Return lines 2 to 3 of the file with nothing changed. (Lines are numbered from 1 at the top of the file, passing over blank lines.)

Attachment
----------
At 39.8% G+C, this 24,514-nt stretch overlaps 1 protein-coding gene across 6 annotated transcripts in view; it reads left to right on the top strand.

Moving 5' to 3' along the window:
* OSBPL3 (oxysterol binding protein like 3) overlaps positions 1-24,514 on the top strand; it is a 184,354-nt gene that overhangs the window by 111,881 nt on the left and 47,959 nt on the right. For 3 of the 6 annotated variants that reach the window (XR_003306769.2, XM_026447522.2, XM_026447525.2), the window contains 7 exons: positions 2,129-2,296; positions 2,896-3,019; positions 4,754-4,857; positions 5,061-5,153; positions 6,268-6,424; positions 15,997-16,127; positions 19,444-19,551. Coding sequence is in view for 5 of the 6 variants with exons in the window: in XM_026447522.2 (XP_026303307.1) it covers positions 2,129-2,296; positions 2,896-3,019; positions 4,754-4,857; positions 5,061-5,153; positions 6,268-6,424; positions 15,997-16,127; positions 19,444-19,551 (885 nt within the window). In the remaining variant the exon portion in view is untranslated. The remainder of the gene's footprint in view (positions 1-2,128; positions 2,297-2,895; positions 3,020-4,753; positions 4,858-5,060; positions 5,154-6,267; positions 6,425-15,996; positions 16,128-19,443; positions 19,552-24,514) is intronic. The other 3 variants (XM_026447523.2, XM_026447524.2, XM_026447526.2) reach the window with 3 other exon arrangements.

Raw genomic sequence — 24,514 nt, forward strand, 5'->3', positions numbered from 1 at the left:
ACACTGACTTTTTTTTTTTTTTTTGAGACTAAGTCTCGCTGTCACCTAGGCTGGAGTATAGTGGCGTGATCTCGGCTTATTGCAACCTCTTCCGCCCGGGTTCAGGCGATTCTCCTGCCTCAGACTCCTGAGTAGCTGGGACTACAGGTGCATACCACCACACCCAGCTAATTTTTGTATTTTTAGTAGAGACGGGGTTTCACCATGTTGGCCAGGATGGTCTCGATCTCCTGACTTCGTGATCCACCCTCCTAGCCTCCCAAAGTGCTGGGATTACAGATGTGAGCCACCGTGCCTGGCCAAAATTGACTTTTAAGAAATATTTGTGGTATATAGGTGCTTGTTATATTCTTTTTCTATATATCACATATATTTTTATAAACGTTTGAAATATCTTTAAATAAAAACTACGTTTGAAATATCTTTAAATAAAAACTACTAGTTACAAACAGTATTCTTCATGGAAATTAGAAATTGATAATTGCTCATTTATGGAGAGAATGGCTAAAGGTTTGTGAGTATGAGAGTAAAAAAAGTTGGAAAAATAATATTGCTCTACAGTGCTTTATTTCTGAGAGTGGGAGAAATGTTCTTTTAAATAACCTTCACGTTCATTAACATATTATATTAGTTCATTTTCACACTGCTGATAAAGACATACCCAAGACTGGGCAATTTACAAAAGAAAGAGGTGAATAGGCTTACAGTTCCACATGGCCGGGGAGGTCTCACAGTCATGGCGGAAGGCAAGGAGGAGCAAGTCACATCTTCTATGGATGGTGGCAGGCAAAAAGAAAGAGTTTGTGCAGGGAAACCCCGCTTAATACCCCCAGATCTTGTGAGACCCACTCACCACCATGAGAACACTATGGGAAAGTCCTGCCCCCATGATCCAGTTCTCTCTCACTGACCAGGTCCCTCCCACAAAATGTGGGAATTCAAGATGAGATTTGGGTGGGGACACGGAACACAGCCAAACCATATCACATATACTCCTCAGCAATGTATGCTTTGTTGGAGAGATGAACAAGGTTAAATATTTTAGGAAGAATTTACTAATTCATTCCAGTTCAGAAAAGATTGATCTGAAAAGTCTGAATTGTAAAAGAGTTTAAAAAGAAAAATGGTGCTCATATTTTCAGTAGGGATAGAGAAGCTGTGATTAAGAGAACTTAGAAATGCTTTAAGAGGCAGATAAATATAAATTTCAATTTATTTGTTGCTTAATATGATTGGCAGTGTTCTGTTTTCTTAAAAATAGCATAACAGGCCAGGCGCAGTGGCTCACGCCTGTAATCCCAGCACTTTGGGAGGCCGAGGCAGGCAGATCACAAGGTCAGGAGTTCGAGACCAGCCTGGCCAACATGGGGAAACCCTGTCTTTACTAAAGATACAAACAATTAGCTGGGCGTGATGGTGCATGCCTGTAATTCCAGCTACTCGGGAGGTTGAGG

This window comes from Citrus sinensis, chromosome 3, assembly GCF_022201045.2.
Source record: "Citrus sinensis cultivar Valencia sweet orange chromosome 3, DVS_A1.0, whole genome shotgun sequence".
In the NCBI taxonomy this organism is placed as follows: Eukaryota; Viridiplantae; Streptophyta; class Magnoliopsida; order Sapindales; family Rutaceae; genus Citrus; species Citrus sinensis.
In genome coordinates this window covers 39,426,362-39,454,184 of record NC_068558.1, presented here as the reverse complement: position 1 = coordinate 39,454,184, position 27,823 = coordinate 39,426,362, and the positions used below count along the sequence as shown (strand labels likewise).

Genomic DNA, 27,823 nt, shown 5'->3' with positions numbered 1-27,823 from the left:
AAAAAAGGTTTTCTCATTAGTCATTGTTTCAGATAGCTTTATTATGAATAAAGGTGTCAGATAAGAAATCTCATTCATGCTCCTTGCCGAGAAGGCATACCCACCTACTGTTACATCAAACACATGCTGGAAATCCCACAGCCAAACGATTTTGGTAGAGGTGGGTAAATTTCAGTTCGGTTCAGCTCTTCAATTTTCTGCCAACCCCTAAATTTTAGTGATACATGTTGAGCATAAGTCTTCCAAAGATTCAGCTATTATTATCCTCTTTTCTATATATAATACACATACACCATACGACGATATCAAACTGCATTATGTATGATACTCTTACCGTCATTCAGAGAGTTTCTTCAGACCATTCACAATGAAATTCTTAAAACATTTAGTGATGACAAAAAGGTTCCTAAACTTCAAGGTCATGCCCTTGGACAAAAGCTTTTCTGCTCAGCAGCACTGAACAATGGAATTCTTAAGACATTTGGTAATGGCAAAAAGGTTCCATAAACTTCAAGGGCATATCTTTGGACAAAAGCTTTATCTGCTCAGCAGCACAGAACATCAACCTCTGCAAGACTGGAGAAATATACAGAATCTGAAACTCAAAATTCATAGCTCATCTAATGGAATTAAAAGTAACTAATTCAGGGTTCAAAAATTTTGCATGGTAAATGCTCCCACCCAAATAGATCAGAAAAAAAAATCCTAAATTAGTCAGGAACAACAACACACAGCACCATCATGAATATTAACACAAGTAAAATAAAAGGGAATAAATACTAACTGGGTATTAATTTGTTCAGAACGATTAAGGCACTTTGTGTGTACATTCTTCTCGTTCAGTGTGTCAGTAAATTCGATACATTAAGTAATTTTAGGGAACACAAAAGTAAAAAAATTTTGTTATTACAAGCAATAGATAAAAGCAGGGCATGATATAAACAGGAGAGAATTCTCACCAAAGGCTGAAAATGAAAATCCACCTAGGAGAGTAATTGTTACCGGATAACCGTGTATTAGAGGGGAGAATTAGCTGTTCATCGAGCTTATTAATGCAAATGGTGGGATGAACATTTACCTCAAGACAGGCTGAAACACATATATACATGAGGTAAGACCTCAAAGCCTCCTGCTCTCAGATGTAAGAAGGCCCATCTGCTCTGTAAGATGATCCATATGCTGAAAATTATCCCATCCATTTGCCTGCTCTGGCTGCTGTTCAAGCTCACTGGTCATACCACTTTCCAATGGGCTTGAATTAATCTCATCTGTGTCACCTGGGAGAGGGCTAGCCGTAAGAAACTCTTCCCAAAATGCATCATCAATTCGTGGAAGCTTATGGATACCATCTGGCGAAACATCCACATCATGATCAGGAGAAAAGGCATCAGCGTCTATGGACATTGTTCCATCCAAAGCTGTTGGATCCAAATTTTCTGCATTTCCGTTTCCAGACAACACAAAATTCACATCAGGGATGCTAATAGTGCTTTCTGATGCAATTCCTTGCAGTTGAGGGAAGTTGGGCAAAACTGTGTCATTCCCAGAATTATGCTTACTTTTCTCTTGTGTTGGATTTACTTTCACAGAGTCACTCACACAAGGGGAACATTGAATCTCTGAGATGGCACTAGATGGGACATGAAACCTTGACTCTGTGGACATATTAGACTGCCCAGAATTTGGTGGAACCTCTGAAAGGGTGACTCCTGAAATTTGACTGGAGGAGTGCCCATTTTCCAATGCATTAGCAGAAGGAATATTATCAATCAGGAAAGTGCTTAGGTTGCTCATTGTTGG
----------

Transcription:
Moving 5' to 3' along the window:
* OSBPL3 (oxysterol binding protein like 3) overlaps positions 1-24,514 on the top strand; it is a 184,354-nt gene that overhangs the window by 111,881 nt on the left and 47,959 nt on the right. For 3 of the 6 annotated variants that reach the window (XR_003306769.2, XM_026447522.2, XM_026447525.2), the window contains 7 exons: positions 2,129-2,296; positions 2,896-3,019; positions 4,754-4,857; positions 5,061-5,153; positions 6,268-6,424; positions 15,997-16,127; positions 19,444-19,551. Coding sequence is in view for 5 of the 6 variants with exons in the window: in XM_026447522.2 (XP_026303307.1) it covers positions 2,129-2,296; positions 2,896-3,019; positions 4,754-4,857; positions 5,061-5,153; positions 6,268-6,424; positions 15,997-16,127; positions 19,444-19,551 (885 nt within the window). In the remaining variant the exon portion in view is untranslated. The remainder of the gene's footprint in view (positions 1-2,128; positions 2,297-2,895; positions 3,020-4,753; positions 4,858-5,060; positions 5,154-6,267; positions 6,425-15,996; positions 16,128-19,443; positions 19,552-24,514) is intronic. The other 3 variants (XM_026447523.2, XM_026447524.2, XM_026447526.2) reach the window with 3 other exon arrangements.